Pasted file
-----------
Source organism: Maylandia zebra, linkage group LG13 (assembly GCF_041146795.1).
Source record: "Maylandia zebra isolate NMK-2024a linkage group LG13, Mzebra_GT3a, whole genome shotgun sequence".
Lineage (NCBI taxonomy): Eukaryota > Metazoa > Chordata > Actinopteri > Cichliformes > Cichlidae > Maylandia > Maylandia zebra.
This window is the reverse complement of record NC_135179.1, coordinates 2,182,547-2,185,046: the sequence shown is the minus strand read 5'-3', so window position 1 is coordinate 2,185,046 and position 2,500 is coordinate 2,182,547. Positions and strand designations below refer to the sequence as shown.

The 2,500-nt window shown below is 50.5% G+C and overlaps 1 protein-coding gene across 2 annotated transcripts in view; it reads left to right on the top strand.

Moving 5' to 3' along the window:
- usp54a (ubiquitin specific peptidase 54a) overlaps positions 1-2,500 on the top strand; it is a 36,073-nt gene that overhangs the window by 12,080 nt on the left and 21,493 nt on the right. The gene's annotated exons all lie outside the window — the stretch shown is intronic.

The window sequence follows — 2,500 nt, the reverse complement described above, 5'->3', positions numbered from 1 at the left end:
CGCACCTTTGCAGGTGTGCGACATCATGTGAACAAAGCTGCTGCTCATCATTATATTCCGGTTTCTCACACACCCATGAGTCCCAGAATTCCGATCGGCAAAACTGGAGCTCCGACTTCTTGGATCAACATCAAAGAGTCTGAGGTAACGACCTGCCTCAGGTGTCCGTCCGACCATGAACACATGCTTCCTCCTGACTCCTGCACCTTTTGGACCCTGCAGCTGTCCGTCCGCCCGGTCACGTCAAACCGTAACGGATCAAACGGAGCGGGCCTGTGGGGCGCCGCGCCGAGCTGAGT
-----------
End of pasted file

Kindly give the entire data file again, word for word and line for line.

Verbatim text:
Source organism: Maylandia zebra, linkage group LG13 (assembly GCF_041146795.1).
Source record: "Maylandia zebra isolate NMK-2024a linkage group LG13, Mzebra_GT3a, whole genome shotgun sequence".
Lineage (NCBI taxonomy): Eukaryota > Metazoa > Chordata > Actinopteri > Cichliformes > Cichlidae > Maylandia > Maylandia zebra.
This window is the reverse complement of record NC_135179.1, coordinates 2,182,547-2,185,046: the sequence shown is the minus strand read 5'-3', so window position 1 is coordinate 2,185,046 and position 2,500 is coordinate 2,182,547. Positions and strand designations below refer to the sequence as shown.

The 2,500-nt window shown below is 50.5% G+C and overlaps 1 protein-coding gene across 2 annotated transcripts in view; it reads left to right on the top strand.

Moving 5' to 3' along the window:
- usp54a (ubiquitin specific peptidase 54a) overlaps positions 1-2,500 on the top strand; it is a 36,073-nt gene that overhangs the window by 12,080 nt on the left and 21,493 nt on the right. The gene's annotated exons all lie outside the window — the stretch shown is intronic.

The window sequence follows — 2,500 nt, the reverse complement described above, 5'->3', positions numbered from 1 at the left end:
CGCACCTTTGCAGGTGTGCGACATCATGTGAACAAAGCTGCTGCTCATCATTATATTCCGGTTTCTCACACACCCATGAGTCCCAGAATTCCGATCGGCAAAACTGGAGCTCCGACTTCTTGGATCAACATCAAAGAGTCTGAGGTAACGACCTGCCTCAGGTGTCCGTCCGACCATGAACACATGCTTCCTCCTGACTCCTGCACCTTTTGGACCCTGCAGCTGTCCGTCCGCCCGGTCACGTCAAACCGTAACGGATCAAACGGAGCGGGCCTGTGGGGCGCCGCGCCGAGCTGAGT